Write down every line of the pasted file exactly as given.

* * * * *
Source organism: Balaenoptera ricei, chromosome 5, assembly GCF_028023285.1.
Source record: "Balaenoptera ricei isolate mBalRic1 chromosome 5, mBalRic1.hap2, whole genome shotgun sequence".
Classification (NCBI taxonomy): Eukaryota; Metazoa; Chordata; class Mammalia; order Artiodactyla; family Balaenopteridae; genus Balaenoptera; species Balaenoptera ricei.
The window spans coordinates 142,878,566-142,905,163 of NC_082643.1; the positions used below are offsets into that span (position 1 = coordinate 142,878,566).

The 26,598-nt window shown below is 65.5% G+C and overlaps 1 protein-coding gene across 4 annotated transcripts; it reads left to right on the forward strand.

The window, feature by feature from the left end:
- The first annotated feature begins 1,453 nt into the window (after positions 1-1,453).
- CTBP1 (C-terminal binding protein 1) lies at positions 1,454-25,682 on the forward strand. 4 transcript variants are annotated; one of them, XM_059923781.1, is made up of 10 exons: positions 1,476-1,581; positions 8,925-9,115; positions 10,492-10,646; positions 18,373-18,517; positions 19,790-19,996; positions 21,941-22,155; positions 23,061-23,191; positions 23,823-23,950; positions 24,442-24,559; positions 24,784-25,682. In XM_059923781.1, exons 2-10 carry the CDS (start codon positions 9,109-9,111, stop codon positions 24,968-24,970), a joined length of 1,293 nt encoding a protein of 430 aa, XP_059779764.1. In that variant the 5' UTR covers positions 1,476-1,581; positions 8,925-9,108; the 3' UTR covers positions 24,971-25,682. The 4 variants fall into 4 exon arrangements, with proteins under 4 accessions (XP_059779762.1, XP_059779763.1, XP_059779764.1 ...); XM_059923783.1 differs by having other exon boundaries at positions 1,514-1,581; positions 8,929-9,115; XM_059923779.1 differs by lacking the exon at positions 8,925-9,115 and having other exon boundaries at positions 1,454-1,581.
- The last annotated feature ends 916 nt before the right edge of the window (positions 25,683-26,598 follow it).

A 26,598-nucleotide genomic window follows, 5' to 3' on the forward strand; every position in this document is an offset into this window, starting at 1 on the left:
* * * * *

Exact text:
Source organism: Balaenoptera ricei, chromosome 5, assembly GCF_028023285.1.
Source record: "Balaenoptera ricei isolate mBalRic1 chromosome 5, mBalRic1.hap2, whole genome shotgun sequence".
Classification (NCBI taxonomy): Eukaryota; Metazoa; Chordata; class Mammalia; order Artiodactyla; family Balaenopteridae; genus Balaenoptera; species Balaenoptera ricei.
The window spans coordinates 142,878,566-142,905,163 of NC_082643.1; the positions used below are offsets into that span (position 1 = coordinate 142,878,566).

The 26,598-nt window shown below is 65.5% G+C and overlaps 1 protein-coding gene across 4 annotated transcripts; it reads left to right on the forward strand.

The window, feature by feature from the left end:
- The first annotated feature begins 1,453 nt into the window (after positions 1-1,453).
- CTBP1 (C-terminal binding protein 1) lies at positions 1,454-25,682 on the forward strand. 4 transcript variants are annotated; one of them, XM_059923781.1, is made up of 10 exons: positions 1,476-1,581; positions 8,925-9,115; positions 10,492-10,646; positions 18,373-18,517; positions 19,790-19,996; positions 21,941-22,155; positions 23,061-23,191; positions 23,823-23,950; positions 24,442-24,559; positions 24,784-25,682. In XM_059923781.1, exons 2-10 carry the CDS (start codon positions 9,109-9,111, stop codon positions 24,968-24,970), a joined length of 1,293 nt encoding a protein of 430 aa, XP_059779764.1. In that variant the 5' UTR covers positions 1,476-1,581; positions 8,925-9,108; the 3' UTR covers positions 24,971-25,682. The 4 variants fall into 4 exon arrangements, with proteins under 4 accessions (XP_059779762.1, XP_059779763.1, XP_059779764.1 ...); XM_059923783.1 differs by having other exon boundaries at positions 1,514-1,581; positions 8,929-9,115; XM_059923779.1 differs by lacking the exon at positions 8,925-9,115 and having other exon boundaries at positions 1,454-1,581.
- The last annotated feature ends 916 nt before the right edge of the window (positions 25,683-26,598 follow it).

A 26,598-nucleotide genomic window follows, 5' to 3' on the forward strand; every position in this document is an offset into this window, starting at 1 on the left: